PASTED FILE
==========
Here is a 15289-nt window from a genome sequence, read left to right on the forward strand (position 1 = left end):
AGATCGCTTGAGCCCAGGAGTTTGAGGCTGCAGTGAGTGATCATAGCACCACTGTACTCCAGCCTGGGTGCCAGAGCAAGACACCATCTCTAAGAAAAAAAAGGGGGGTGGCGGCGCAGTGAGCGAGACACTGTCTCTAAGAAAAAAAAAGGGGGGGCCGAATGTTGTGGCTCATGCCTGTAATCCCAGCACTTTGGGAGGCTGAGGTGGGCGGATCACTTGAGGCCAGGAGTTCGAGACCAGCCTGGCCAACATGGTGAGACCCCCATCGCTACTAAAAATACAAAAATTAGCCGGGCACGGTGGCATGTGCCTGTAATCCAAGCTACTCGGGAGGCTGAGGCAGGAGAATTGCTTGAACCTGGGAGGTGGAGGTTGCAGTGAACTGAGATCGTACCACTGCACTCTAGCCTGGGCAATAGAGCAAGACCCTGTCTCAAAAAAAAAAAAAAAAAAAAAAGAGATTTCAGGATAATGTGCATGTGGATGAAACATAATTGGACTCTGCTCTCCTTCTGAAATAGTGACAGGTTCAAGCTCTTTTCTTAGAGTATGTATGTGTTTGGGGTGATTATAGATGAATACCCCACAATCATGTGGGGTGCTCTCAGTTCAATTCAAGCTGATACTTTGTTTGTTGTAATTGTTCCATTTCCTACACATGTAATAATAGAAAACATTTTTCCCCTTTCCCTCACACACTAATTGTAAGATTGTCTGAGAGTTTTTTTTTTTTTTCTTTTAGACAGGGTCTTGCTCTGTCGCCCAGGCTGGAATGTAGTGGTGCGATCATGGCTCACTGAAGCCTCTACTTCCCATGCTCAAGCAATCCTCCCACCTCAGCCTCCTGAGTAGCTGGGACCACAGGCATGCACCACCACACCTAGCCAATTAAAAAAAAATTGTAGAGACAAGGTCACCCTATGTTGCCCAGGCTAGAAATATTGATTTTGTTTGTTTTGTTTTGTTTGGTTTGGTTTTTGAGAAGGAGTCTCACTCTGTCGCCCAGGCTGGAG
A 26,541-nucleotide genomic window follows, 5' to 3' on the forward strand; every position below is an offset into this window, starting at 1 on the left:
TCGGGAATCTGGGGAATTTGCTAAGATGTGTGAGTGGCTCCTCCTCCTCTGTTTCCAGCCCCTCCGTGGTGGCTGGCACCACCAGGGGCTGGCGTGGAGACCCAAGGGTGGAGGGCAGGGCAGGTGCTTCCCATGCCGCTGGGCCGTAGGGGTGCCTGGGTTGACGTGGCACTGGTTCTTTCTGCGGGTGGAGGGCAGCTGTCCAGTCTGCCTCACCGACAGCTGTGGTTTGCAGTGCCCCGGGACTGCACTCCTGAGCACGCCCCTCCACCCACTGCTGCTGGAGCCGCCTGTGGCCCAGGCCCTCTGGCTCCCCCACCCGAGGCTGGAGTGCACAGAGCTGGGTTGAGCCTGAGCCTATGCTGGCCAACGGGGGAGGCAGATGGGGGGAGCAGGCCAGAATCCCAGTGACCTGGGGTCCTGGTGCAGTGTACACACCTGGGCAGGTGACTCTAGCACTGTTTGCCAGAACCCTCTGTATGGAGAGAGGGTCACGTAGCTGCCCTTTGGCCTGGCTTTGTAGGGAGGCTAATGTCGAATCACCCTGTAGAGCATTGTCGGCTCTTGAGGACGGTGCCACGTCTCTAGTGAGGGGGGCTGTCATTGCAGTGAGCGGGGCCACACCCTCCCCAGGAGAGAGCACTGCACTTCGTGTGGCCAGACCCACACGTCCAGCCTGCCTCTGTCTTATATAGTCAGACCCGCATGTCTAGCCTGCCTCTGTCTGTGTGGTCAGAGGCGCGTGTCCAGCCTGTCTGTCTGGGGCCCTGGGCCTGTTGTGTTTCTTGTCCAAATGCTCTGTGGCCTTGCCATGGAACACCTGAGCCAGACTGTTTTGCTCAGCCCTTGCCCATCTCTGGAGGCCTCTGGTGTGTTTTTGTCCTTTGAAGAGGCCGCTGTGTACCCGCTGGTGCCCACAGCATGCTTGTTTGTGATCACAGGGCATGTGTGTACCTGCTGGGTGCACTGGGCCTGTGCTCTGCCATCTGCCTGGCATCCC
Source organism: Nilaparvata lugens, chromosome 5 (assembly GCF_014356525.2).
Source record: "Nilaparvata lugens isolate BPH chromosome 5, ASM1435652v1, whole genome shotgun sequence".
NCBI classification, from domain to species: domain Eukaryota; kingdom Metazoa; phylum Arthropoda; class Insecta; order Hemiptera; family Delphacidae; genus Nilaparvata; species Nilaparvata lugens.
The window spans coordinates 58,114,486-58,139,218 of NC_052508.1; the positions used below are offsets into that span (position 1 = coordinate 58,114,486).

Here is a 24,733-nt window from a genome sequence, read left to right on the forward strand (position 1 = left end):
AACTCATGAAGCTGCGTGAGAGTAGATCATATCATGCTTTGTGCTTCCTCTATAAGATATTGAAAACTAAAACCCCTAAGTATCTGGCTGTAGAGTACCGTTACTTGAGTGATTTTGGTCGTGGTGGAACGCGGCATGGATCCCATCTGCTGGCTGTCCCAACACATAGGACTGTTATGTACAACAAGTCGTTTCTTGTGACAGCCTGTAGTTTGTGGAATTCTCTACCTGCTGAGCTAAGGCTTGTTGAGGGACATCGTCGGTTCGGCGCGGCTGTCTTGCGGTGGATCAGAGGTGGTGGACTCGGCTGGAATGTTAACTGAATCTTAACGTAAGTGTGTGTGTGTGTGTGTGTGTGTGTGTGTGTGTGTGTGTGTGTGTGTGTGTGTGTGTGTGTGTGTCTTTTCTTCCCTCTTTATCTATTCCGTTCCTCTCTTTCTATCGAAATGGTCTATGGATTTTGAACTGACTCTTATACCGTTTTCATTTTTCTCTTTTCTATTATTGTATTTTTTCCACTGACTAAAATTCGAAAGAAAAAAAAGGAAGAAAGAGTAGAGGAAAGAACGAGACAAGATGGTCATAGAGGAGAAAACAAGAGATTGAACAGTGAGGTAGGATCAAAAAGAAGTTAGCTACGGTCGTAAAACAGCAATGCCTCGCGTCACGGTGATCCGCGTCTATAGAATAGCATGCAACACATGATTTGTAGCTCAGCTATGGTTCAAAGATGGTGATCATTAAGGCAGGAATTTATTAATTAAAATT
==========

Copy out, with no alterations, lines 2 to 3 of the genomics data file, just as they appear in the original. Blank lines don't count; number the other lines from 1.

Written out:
AGATCGCTTGAGCCCAGGAGTTTGAGGCTGCAGTGAGTGATCATAGCACCACTGTACTCCAGCCTGGGTGCCAGAGCAAGACACCATCTCTAAGAAAAAAAAGGGGGGTGGCGGCGCAGTGAGCGAGACACTGTCTCTAAGAAAAAAAAAGGGGGGGCCGAATGTTGTGGCTCATGCCTGTAATCCCAGCACTTTGGGAGGCTGAGGTGGGCGGATCACTTGAGGCCAGGAGTTCGAGACCAGCCTGGCCAACATGGTGAGACCCCCATCGCTACTAAAAATACAAAAATTAGCCGGGCACGGTGGCATGTGCCTGTAATCCAAGCTACTCGGGAGGCTGAGGCAGGAGAATTGCTTGAACCTGGGAGGTGGAGGTTGCAGTGAACTGAGATCGTACCACTGCACTCTAGCCTGGGCAATAGAGCAAGACCCTGTCTCAAAAAAAAAAAAAAAAAAAAAAGAGATTTCAGGATAATGTGCATGTGGATGAAACATAATTGGACTCTGCTCTCCTTCTGAAATAGTGACAGGTTCAAGCTCTTTTCTTAGAGTATGTATGTGTTTGGGGTGATTATAGATGAATACCCCACAATCATGTGGGGTGCTCTCAGTTCAATTCAAGCTGATACTTTGTTTGTTGTAATTGTTCCATTTCCTACACATGTAATAATAGAAAACATTTTTCCCCTTTCCCTCACACACTAATTGTAAGATTGTCTGAGAGTTTTTTTTTTTTTTCTTTTAGACAGGGTCTTGCTCTGTCGCCCAGGCTGGAATGTAGTGGTGCGATCATGGCTCACTGAAGCCTCTACTTCCCATGCTCAAGCAATCCTCCCACCTCAGCCTCCTGAGTAGCTGGGACCACAGGCATGCACCACCACACCTAGCCAATTAAAAAAAAATTGTAGAGACAAGGTCACCCTATGTTGCCCAGGCTAGAAATATTGATTTTGTTTGTTTTGTTTTGTTTGGTTTGGTTTTTGAGAAGGAGTCTCACTCTGTCGCCCAGGCTGGAG
A 26,541-nucleotide genomic window follows, 5' to 3' on the forward strand; every position below is an offset into this window, starting at 1 on the left: